The following examples provides some guidance with respect to the treatment of equity and income produced by assets:
(1) A business depends on a machine to manufacture parts and cannot operate without this machine. The equity is $100,000. The machine produces net income of $5,000 monthly. The RCP should include the income produced by the machine, but not the equity. Equity in this machine will generally not be included in the RCP because the machine is needed to produce the income, and is essential to the ability of the business to continue to operate.
The IRS considers it to be in the government’s best interests to work with taxpayer in this situation to maintain business operations.
Based on a taxpayer’s specific circumstances, there may instances where the IRS will treat the income producing assets in a Subchapter S corporation in a similar manner to assets owned by a taxpayer’s sole proprietorship business. Factors that are considered in this analysis include:
- Type of business activity
- Taxpayer’s occupation
- Current income received from the corporation as salary and the amount of future income that the taxpayer will receive
- Current income received from corporation as dividend
- Ability of the taxpayer to sell their interest in the corporation
Inventory, Machinery, Equipment, and Tools of the Trade
Inventory, machinery, and equipment may be considered income-producing assets. In order to determine the value of business assets, the IRS may use the following:
- For assets commonly used in many businesses, such as automobiles and trucks, the value may be determined by consulting trade association guides.
- For specialized machinery and equipment suitable for only certain applications, the IRS may consult a trade association guide, secure an appraisal from a knowledgeable and impartial dealer, or contact the manufacturer.
- When the property is unique or difficult to value and no other resource will meet the need, the IRS may utilize the services of an IRS valuation engineer.
- The IRS may ask the taxpayer to secure an appraisal from a qualified business appraiser.
There is a statutory exemption from levy that applies to an individual taxpayer’s tools used in a trade or business, which the IRS will allow in addition to any encumbrance that has priority over the NFTL. Whether an automobile is a tool of the trade depends on the taxpayer’s trade. The levy exemption amount is updated on an annual basis.
Business as a Going Concern
The IRS may evaluate a business as a going concern when determining the RCP of an operating business that is owned individually or by a corporation, partnership, or LLC. The IRS recognizes that a business may be worth more than the sum of its parts when sold as a going concern.
To determine the value of a business as a going concern, the IRS will consider the value of its assets, future income, and intangible assets such as:
- Ability or reputation of a professional.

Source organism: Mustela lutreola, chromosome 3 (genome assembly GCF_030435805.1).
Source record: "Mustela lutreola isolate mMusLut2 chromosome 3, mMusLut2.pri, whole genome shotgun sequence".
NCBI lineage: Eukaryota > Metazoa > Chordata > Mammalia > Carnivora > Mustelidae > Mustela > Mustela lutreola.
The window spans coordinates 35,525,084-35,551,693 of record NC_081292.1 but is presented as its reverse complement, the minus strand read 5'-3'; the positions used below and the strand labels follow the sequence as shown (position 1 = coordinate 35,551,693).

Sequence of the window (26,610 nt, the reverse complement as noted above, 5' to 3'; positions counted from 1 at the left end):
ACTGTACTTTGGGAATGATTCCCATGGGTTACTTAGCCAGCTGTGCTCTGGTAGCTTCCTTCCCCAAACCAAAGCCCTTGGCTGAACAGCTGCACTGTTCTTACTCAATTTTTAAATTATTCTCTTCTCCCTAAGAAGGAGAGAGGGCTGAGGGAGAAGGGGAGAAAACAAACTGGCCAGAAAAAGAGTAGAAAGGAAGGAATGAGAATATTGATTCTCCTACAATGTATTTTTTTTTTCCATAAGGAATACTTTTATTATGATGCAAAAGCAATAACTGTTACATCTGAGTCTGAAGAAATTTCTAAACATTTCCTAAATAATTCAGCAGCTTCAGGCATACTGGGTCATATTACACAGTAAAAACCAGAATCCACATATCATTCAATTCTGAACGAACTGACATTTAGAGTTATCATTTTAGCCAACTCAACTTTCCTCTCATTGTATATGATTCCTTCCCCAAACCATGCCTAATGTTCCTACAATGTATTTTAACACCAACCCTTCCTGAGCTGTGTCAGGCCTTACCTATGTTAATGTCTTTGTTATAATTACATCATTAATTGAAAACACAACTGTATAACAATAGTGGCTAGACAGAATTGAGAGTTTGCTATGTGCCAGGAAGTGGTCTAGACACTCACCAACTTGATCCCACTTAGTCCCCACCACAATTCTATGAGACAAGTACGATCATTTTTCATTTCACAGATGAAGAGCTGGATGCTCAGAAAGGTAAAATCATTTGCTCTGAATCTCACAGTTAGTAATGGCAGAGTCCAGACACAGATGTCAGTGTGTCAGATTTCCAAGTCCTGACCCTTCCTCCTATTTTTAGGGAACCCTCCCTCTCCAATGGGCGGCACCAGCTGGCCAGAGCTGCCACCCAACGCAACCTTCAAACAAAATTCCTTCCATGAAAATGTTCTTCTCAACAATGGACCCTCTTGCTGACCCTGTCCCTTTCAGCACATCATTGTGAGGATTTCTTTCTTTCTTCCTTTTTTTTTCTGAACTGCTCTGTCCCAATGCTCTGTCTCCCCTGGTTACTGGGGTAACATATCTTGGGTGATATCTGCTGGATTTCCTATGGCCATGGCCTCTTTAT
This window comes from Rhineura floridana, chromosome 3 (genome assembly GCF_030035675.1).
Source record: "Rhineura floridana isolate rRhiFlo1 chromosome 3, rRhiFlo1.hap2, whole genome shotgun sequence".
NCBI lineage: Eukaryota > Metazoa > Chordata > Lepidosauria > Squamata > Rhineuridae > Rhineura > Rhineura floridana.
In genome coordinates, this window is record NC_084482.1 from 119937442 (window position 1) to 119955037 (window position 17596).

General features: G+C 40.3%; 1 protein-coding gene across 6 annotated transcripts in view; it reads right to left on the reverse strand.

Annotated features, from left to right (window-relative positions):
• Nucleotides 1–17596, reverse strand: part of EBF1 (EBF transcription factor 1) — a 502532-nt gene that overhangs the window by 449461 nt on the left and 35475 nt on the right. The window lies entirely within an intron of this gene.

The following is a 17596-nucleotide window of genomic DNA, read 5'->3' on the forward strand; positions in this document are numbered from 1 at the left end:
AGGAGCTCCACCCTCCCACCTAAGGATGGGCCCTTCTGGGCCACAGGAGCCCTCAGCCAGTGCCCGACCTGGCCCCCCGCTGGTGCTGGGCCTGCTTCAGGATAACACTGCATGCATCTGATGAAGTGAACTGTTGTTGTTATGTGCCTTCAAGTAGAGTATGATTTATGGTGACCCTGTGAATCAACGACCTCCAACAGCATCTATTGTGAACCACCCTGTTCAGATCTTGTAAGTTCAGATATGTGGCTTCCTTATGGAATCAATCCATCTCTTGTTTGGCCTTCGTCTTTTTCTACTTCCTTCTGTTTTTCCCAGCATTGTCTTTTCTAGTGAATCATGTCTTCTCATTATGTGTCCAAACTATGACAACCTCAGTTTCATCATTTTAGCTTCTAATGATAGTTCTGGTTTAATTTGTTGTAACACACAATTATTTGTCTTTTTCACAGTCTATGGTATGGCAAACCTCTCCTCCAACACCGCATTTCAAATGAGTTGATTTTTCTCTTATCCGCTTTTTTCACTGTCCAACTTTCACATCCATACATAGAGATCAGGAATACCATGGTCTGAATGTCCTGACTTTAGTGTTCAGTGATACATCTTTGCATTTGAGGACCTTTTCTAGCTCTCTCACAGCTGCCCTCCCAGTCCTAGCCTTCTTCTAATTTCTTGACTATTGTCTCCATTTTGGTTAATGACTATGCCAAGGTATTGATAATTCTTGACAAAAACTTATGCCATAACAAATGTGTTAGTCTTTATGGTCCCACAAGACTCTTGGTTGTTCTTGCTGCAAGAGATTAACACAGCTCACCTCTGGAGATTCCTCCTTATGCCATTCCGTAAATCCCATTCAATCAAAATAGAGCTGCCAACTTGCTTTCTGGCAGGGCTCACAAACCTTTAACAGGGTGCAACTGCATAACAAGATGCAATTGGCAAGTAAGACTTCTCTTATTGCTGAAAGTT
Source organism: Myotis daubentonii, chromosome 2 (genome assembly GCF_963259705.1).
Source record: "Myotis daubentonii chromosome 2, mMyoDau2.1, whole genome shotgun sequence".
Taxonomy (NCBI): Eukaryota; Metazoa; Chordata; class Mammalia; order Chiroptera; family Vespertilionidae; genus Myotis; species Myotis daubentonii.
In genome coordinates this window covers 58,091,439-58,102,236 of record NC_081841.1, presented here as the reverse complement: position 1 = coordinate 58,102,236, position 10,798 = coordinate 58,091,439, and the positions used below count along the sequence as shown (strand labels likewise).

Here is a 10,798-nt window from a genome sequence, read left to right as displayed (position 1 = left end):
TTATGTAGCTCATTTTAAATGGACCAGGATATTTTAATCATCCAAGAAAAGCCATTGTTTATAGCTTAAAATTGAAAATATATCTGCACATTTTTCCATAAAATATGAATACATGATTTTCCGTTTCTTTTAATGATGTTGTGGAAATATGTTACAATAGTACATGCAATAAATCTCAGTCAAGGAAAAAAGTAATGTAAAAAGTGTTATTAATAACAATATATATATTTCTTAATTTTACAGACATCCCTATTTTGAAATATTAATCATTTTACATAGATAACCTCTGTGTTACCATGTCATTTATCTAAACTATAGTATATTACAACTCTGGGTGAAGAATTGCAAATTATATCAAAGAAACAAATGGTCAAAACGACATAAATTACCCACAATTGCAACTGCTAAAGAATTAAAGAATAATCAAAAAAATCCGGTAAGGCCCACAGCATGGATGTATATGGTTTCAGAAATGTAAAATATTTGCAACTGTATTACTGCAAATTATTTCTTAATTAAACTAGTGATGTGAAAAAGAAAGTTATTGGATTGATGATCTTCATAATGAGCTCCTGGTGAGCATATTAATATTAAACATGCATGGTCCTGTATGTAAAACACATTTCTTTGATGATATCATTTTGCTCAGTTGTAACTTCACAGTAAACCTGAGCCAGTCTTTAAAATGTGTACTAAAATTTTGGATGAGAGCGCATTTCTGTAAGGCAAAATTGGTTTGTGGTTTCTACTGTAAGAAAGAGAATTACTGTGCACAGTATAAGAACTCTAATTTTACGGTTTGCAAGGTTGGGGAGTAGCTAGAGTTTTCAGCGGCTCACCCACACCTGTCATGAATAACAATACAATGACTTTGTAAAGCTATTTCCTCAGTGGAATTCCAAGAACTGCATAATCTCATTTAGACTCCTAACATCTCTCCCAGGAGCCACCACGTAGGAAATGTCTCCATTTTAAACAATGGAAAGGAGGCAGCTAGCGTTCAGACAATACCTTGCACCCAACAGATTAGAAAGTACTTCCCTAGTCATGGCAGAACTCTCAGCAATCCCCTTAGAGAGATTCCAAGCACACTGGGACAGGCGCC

- Established customer base.
- Prominent location.
- Well known trade name, trademark, or telephone number.
- Possession of government licenses, copyrights, or patents.
Generally, the difference between what an ongoing business would realize if sold on the open market as a going concern and the traditional RCP analysis is attributable to the value of these intangibles.
Dissipation of Assets
The inclusion of dissipated assets in the calculation of the reasonable collection potential (RCP) is no longer applicable, except where it can be shown that the taxpayer sold, transferred, encumbered or otherwise disposed of assets in an attempt to avoid the payment of the tax liability or used the assets or proceeds (other than wages, salary, or other income) for other than the payment of items necessary for the production of income or the health and welfare of the taxpayer or their family, after the tax has been assessed or during a period of up to six months prior to or after the tax assessment.
The evaluation of a taxpayer’s interest in property held as a nominee, transferee, or alter ego is evaluated separately from the determination of whether the taxpayer may have dissipated an asset in an attempt to avoid the payment of tax.
Generally, the IRS uses a three-year time frame to determine if it is appropriate to include a dissipated asset in the taxpayer’s RCP.
Even if the transfer and/or sale took place more than three years prior to the offer submission, the IRS may deem it appropriate to include an asset in the calculation of RCP if the asset transfer and/or sale occurred during a period of up to six months prior to or after the assessment of the tax liability. If the asset transfer took place upon notice of or during an examination, the IRS may not apply these time frames based on the circumstances of the case. Where the IRS is considering the inclusion of a dissipated asset, it may also look at whether the funds were used for health/welfare of the family or production of income.